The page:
Commenced in January 2007
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A Study of the Carbon Footprint from a Liquid Silicone Rubber Compounding Facility in Malaysia

Authors: Q. R. Cheah, Y. F. Tan


In modern times, the push for a low carbon footprint entails achieving carbon neutrality as a goal for future generations. One possible step towards carbon footprint reduction is the use of more durable materials with longer lifespans, for example, silicone data cableswhich show at least double the lifespan of similar plastic products. By having greater durability and longer lifespans, silicone data cables can reduce the amount of trash produced as compared to plastics. Furthermore, silicone products don’t produce micro contamination harmful to the ocean. Every year the electronics industry produces an estimated 5 billion data cables for USB type C and lightning data cables for tablets and mobile phone devices. Material usage for outer jacketing is 6 to 12 grams per meter. Tests show that the product lifespan of a silicone data cable over plastic can be doubled due to greater durability. This can save at least 40,000 tonnes of material a year just on the outer jacketing of the data cable. The facility in this study specialises in compounding of liquid silicone rubber (LSR) material for the extrusion process in jacketing for the silicone data cable. This study analyses the carbon emissions from the facility, which is presently capable of producing more than 1,000 tonnes of LSR annually. This study uses guidelines from the World Business Council for Sustainable Development (WBCSD) and World Resources Institute (WRI) to define the boundaries of the scope. The scope of emissions is defined as 1. Emissions from operations owned or controlled by the reporting company, 2. Emissions from the generation of purchased or acquired energy such as electricity, steam, heating, or cooling consumed by the reporting company, and 3. All other indirect emissions occurring in the value chain of the reporting company, including both upstream and downstream emissions. As the study is limited to the compounding facility, the system boundaries definition according to GHG protocol is cradle-to-gate instead of cradle-to-grave exercises. Malaysia’s present electricity generation scenario was also used, where natural gas and coal constitute the bulk of emissions. Calculations show the LSR produced for the silicone data cable with high fire retardant capability has scope 1 emissions of 0.82kg CO2/kg, scope 2 emissions of 0.87kg CO2/kg, and scope 3 emissions of 2.76kg CO2/kg, with a total product carbon footprint of 4.45kg CO2/kg. This total product carbon footprint (Cradle-to-gate) is comparable to the industry and to plastic materials per tonne of material. Although per tonne emission is comparable to plastic material, due to greater durability and longer lifespan, there can be significantly reduced use of LSR material. Suggestions to reduce the calculated product carbon footprint in the scope of emissions involve 1. Incorporating the recycling of factory silicone waste into operations, 2. Using green renewable energy for external electricity sources and 3. Sourcing eco-friendly raw materials with low GHG emissions.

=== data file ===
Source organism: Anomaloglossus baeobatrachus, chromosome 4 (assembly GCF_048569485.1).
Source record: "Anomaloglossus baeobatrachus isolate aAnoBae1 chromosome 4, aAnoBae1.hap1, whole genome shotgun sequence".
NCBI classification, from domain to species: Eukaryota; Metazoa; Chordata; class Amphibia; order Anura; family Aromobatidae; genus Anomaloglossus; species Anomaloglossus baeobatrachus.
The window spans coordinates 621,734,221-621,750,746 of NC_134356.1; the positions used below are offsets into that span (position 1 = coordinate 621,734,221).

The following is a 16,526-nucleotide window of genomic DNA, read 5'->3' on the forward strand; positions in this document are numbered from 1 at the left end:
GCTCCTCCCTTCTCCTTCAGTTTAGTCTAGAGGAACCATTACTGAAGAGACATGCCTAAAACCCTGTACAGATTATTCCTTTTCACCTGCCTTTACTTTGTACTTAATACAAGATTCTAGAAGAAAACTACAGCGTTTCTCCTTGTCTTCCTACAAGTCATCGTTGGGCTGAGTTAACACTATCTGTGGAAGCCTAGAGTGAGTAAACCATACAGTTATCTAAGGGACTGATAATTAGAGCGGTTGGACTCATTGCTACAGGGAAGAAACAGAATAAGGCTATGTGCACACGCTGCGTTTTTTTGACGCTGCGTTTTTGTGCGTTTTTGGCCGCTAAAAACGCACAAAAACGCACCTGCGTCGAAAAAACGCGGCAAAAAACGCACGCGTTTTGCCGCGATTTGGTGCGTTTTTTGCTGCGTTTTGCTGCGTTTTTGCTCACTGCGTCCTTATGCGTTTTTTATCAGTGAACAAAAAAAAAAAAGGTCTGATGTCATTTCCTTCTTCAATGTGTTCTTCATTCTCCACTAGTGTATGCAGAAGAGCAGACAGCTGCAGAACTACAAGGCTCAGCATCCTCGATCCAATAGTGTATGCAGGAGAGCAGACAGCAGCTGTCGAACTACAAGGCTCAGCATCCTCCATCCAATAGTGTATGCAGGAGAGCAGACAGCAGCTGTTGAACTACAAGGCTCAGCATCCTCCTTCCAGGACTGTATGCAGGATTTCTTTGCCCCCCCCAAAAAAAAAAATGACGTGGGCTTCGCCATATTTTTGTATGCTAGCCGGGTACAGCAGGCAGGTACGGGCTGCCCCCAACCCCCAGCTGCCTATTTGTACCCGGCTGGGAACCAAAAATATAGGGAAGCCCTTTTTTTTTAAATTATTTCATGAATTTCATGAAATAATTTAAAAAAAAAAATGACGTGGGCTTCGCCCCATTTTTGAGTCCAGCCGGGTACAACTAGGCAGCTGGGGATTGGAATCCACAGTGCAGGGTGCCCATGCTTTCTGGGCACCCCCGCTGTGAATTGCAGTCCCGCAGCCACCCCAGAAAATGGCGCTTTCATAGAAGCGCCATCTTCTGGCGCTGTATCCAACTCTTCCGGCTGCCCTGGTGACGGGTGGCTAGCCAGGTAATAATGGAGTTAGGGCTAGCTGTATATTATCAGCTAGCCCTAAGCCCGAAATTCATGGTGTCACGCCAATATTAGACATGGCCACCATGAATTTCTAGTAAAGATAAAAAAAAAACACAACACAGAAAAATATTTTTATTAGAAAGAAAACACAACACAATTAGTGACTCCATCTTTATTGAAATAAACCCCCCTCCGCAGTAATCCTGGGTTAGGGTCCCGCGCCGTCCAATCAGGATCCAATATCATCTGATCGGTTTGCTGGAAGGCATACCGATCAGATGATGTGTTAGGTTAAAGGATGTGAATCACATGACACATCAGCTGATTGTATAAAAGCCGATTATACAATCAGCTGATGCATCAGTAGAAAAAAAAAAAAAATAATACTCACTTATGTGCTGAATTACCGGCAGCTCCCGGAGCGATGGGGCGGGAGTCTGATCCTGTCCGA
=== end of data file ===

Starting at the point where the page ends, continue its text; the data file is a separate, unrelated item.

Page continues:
Keywords: carbon footprint, liquid silicone rubber, silicone data cable, Malaysia facility

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